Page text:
10 terabytes of data stolen from Western Digital!

Western Digital confirmed a security incident on its network earlier this month. However, it did not reveal much in terms of information as the investigation was still ongoing at the time. What is known is that the company shut down several of its systems as a result of the attack, including consumer cloud-based systems such as My Cloud. However, it is now known that 10 terabytes of data were stolen from Western Digital.

10 million data stolen from Western Digital!

By the way, it looks like one of the hackers involved in the attack told TechCrunch about the attack. It’s not uncommon for malware groups to contact the press; this is a strategy for many groups that try to pressure companies to pay ransoms. This gives popular websites and their readers an idea of ​​what they have in their hands. In this way, they can increase exposure and convince companies to give in to their demands.

The hacker who the TechCrunch shared a file with the site that was digitally signed with a Western Digital certificate.

In addition, the hacker shared other information with TechCrunch, including non-public phone numbers of Western Digital executives and internal emails, files stored in a PrivateArk instance, and a screenshot of a group call with the person in charge . Western Digital’s information.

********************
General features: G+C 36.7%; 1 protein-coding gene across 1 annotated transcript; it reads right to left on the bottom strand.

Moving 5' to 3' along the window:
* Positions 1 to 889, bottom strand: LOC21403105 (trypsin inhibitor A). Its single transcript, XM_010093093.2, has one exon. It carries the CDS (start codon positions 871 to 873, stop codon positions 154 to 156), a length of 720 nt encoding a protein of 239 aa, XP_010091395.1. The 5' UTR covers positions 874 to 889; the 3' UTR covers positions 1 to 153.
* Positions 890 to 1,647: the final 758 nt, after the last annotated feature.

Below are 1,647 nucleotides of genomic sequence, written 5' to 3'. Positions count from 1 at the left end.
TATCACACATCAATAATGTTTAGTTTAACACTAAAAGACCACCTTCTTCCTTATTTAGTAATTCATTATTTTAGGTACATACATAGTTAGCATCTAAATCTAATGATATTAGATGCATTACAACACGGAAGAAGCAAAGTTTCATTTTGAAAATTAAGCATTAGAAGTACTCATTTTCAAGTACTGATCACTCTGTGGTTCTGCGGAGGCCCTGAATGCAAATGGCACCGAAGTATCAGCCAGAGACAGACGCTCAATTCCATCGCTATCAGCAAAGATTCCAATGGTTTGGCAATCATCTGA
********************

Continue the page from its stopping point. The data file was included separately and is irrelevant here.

The hacker claims to have managed to download 10 terabytes of data from Western Digital’s network and connected accounts.

Meanwhile, the group, which said it has no fancy name, is asking for an 8-figure payment in exchange for not publishing the data publicly or selling it on the dark web. However, Western Digital did not respond to these revelations when contacted by TechCrunch.

Assuming the hackers are in possession of the data, there are quite a few scenarios as to what could happen. Western Digital can pay and expect the group to keep its word. You can also refuse to pay and prepare for the impact as best you can.

This will then include certificate revocation, extensive security assessments of their infrastructure, informing companies and customers of potential failures, and much more.

However, hackers can try to sell the data to interested parties, who can then use it for phishing, malware campaigns and other activities. It is not clear whether user data was copied.

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